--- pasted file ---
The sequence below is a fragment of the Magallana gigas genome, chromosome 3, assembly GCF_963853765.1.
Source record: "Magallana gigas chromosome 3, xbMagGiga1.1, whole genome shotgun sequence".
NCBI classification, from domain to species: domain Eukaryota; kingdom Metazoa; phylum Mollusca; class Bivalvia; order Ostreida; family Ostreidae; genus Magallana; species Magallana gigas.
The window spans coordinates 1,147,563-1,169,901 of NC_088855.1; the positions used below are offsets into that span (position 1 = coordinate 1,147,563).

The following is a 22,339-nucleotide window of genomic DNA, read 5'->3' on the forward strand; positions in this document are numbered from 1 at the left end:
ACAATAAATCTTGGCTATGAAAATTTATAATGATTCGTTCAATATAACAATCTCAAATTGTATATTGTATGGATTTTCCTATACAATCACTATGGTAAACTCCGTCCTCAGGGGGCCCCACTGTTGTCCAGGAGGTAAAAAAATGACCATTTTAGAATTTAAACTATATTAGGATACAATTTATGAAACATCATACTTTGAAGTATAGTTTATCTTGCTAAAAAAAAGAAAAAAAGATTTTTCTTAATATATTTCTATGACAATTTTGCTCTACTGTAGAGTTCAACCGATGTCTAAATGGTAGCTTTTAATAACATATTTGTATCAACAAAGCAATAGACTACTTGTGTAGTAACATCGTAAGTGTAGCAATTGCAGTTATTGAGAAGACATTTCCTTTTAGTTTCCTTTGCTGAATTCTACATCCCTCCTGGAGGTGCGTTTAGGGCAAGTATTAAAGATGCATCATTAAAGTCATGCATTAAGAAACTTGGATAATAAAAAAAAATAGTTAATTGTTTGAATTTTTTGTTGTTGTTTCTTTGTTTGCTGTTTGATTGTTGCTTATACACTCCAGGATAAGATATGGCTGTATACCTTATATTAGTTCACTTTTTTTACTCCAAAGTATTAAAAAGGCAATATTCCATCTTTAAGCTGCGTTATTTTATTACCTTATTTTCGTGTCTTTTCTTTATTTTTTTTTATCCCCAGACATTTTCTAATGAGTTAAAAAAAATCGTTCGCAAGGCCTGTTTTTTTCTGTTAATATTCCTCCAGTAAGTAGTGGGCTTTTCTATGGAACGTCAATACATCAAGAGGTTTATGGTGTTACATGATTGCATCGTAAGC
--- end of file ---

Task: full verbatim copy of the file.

The sequence below is a fragment of the Magallana gigas genome, chromosome 3, assembly GCF_963853765.1.
Source record: "Magallana gigas chromosome 3, xbMagGiga1.1, whole genome shotgun sequence".
NCBI classification, from domain to species: domain Eukaryota; kingdom Metazoa; phylum Mollusca; class Bivalvia; order Ostreida; family Ostreidae; genus Magallana; species Magallana gigas.
The window spans coordinates 1,147,563-1,169,901 of NC_088855.1; the positions used below are offsets into that span (position 1 = coordinate 1,147,563).

The following is a 22,339-nucleotide window of genomic DNA, read 5'->3' on the forward strand; positions in this document are numbered from 1 at the left end:
ACAATAAATCTTGGCTATGAAAATTTATAATGATTCGTTCAATATAACAATCTCAAATTGTATATTGTATGGATTTTCCTATACAATCACTATGGTAAACTCCGTCCTCAGGGGGCCCCACTGTTGTCCAGGAGGTAAAAAAATGACCATTTTAGAATTTAAACTATATTAGGATACAATTTATGAAACATCATACTTTGAAGTATAGTTTATCTTGCTAAAAAAAAGAAAAAAAGATTTTTCTTAATATATTTCTATGACAATTTTGCTCTACTGTAGAGTTCAACCGATGTCTAAATGGTAGCTTTTAATAACATATTTGTATCAACAAAGCAATAGACTACTTGTGTAGTAACATCGTAAGTGTAGCAATTGCAGTTATTGAGAAGACATTTCCTTTTAGTTTCCTTTGCTGAATTCTACATCCCTCCTGGAGGTGCGTTTAGGGCAAGTATTAAAGATGCATCATTAAAGTCATGCATTAAGAAACTTGGATAATAAAAAAAAATAGTTAATTGTTTGAATTTTTTGTTGTTGTTTCTTTGTTTGCTGTTTGATTGTTGCTTATACACTCCAGGATAAGATATGGCTGTATACCTTATATTAGTTCACTTTTTTTACTCCAAAGTATTAAAAAGGCAATATTCCATCTTTAAGCTGCGTTATTTTATTACCTTATTTTCGTGTCTTTTCTTTATTTTTTTTTATCCCCAGACATTTTCTAATGAGTTAAAAAAAATCGTTCGCAAGGCCTGTTTTTTTCTGTTAATATTCCTCCAGTAAGTAGTGGGCTTTTCTATGGAACGTCAATACATCAAGAGGTTTATGGTGTTACATGATTGCATCGTAAGC